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By Carol Stiffler

At age 13, Jared Gerwatowski is already a skilled fisherman and an avid outdoorsman. The Newberry teen bagged a 44-inch, 30-pound musky over the summer, a whopper that took him 30 minutes to reel in. He fishes as often as he can, preferring it even over hunting.

He was headed fishing near the Dollarville Dam with friend Oliver Navarro, 12, on Sunday, March 20, when the pair of them saw a mountain lion.

Navarro saw it first, and told Gerwatowski to look at “that cat” that was ahead on the trail.

The cat was sitting further up the trail, about 200 yards past the Dam.

That isn’t a cat, he told Navarro. That’s a cougar. And it was eyeing them.

Gerwatowski urged Navarro not to run away, but to just walk. “I’m quite experienced with dogs chasing me,” he said. “When you run from an animal, they think you want to play with them. I’m pretty sure it’s the same with wild animals – they want to play catch and release.”

The animal, about 100 yards away, stood to follow them.

“We kept our eyes on the cat. He could sneak attack you just like that,” Gerwatowski said. “I kicked around rocks and made a bunch of noise to seem bigger and scarier.”

After about 30 seconds of terror, the big cat moved into the woods and out of sight. Then the boys ran, all the way back to the golf cart they’d driven to the Dollarville Dam.

“We got on the golf cart and got the heck out of there,” Gerwatowski said. They hadn’t even had a chance to get their fishing lines wet.

Jared’s mother, Kara Gerwatowski, said the boys had left their cell phones in Navarro’s golf cart, so they were unable to take any pictures of the cat.

“Not even of a print, because they were beating feet to get out of there as fast as possible,” Kara said.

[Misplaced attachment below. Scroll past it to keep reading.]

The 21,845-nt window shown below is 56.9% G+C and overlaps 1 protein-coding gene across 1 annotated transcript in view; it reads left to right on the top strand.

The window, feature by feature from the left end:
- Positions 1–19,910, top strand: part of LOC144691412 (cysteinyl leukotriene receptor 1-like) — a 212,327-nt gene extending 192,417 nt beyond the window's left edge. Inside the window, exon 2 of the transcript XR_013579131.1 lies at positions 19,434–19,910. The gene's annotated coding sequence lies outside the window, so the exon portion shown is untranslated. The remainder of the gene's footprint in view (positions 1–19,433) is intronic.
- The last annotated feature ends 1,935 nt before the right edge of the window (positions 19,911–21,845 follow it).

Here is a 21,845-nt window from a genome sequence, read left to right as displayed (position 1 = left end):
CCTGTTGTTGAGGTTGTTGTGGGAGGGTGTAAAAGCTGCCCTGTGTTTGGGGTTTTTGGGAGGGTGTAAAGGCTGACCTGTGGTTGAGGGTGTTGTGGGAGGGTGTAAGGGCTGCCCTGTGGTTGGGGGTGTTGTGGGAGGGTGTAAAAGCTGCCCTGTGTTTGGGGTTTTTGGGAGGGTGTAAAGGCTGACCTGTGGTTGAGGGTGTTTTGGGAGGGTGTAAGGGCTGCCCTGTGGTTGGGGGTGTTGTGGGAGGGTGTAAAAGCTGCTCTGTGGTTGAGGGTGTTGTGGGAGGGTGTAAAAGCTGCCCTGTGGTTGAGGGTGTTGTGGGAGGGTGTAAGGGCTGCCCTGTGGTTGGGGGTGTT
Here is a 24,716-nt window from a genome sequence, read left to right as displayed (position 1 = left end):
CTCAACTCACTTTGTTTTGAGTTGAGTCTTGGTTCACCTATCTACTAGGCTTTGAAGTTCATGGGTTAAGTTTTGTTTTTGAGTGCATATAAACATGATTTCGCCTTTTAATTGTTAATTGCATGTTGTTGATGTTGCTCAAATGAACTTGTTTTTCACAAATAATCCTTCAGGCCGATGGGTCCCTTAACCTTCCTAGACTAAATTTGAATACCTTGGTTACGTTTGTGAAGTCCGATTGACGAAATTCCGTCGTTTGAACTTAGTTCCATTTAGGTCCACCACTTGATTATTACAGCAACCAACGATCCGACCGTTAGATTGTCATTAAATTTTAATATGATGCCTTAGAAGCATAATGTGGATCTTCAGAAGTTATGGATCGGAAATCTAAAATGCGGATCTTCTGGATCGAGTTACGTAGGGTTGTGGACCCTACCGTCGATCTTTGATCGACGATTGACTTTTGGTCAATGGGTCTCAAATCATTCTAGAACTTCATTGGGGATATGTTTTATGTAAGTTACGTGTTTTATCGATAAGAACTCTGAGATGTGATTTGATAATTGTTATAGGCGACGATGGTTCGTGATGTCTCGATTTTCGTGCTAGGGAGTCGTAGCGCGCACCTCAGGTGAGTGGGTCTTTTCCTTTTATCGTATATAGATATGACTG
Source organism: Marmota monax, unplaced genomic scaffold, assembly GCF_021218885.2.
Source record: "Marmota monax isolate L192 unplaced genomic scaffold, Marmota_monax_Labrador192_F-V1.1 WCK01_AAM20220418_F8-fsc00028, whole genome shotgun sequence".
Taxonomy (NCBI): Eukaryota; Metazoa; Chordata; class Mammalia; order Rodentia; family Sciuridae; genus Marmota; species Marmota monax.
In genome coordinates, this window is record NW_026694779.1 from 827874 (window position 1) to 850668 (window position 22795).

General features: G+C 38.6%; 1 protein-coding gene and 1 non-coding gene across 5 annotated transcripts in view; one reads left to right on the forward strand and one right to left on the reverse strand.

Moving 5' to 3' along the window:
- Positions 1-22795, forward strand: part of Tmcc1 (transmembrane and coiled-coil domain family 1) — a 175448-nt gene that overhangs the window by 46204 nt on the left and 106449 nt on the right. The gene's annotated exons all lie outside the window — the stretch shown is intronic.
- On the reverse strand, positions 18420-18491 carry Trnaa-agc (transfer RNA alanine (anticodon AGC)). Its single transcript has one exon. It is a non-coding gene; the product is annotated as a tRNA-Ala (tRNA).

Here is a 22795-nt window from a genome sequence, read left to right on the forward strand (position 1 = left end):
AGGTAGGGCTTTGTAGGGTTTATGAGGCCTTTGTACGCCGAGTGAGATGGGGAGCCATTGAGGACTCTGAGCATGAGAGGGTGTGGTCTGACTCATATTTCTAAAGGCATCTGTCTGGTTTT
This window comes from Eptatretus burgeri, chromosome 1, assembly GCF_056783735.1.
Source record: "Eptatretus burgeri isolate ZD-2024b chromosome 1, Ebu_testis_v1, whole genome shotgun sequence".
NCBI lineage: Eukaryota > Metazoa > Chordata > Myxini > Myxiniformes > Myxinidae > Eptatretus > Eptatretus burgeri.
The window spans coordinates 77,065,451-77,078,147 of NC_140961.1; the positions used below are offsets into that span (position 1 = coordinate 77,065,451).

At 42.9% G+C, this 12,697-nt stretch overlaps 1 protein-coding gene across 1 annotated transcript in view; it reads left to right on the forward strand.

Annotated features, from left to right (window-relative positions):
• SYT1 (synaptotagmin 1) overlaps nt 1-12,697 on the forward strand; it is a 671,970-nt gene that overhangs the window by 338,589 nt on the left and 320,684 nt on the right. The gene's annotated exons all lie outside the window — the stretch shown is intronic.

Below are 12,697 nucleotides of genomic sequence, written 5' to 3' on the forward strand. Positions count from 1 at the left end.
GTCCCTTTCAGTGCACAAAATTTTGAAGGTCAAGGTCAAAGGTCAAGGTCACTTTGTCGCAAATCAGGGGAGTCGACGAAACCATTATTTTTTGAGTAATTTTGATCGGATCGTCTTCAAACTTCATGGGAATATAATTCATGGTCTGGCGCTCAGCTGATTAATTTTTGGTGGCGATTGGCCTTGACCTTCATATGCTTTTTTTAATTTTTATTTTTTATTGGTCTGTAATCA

Jared is a brave kid, she said, and he wasn’t totally defenseless. Though he is too young to carry a gun, he always carries a pocket knife when he goes fishing. He was harassed and bitten by a dog on one fishing trip, and now considers the knife as a form of protection. He says he would have stabbed the big cat if it had attacked him.

Gerwatowski is sure of what he saw. The cat was bigger than a large dog, he said, was tan in color, and had a long, gently curved tail with a black tip on the end.

Gerwatowski won’t let the big cat scare him off what he says is a pretty good fishing spot. Next time he fishes near the Dollarville Dam, he plans to bring his grandpa.

Gerwatowski is sure of what he saw. The cat was bigger than a large dog, he said, was tan in color, and had a long, gently curved tail with a black tip on the end.

After hearing of the sighting, DNR Wildlife Biologist Kristie Sitar visited the path over and well beyond the Dollarville Dam. She visited before the Monday rainfall to look for prints. Cougar tracks can be 3.5 inches tall and 4 inches wide, according to the DNR.

Sitar said she found many fresh human and dog tracks, but said she didn’t find any cougar prints.

That said, Sitar also stated that it doesn’t mean the boys didn’t see a cougar – just that the DNR can’t confirm it.

In any event, due to the size of their territory, Sitar is certain that the big cat is miles away by now.

Gerwatowski won’t let the cougar scare him off what he says is a pretty good fishing spot. Next time he fishes near the Dollarville Dam, he plans to bring his grandpa.